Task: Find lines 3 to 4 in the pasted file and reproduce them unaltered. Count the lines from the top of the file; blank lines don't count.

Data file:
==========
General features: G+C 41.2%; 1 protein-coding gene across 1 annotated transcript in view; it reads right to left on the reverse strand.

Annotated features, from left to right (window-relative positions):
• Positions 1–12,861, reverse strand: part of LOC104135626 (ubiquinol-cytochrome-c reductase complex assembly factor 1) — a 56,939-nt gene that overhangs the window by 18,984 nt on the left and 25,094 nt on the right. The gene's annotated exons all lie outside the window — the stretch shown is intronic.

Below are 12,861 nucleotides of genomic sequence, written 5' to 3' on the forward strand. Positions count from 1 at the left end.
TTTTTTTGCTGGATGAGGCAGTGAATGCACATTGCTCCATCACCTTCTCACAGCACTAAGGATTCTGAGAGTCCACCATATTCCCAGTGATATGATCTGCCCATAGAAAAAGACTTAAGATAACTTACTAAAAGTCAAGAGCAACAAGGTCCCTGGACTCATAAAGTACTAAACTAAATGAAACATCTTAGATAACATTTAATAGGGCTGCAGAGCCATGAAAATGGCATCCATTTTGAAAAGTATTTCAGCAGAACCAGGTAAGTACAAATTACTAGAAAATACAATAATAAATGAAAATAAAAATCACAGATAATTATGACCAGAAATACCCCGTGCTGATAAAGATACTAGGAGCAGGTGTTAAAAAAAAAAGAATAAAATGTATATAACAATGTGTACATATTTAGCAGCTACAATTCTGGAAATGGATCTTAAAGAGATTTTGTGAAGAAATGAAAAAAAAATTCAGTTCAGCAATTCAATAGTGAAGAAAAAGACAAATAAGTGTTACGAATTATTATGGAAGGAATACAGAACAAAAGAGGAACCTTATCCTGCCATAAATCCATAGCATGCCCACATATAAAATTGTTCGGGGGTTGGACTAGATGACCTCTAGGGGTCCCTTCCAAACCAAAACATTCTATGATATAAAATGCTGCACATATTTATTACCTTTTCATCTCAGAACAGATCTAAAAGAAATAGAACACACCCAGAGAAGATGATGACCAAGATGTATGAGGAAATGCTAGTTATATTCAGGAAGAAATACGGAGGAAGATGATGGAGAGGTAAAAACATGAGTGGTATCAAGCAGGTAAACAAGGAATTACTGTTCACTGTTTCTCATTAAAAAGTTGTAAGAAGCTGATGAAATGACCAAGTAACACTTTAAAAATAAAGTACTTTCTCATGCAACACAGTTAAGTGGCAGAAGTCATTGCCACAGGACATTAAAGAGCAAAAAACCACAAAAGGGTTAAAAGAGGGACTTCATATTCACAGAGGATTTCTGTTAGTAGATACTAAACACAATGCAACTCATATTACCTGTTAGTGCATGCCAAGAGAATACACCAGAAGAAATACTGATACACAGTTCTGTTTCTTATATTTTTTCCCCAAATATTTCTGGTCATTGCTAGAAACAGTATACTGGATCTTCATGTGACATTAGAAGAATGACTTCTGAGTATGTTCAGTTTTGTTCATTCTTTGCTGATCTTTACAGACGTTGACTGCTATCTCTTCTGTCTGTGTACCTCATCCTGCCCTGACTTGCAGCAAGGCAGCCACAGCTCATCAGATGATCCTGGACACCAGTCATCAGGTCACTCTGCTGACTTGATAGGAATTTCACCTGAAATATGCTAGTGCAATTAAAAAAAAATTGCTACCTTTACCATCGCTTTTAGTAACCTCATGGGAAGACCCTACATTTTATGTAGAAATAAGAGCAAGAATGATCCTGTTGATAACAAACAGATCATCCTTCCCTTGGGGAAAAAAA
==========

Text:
• Positions 1–12,861, reverse strand: part of LOC104135626 (ubiquinol-cytochrome-c reductase complex assembly factor 1) — a 56,939-nt gene that overhangs the window by 18,984 nt on the left and 25,094 nt on the right. The gene's annotated exons all lie outside the window — the stretch shown is intronic.

Below are 12,861 nucleotides of genomic sequence, written 5' to 3' on the forward strand. Positions count from 1 at the left end.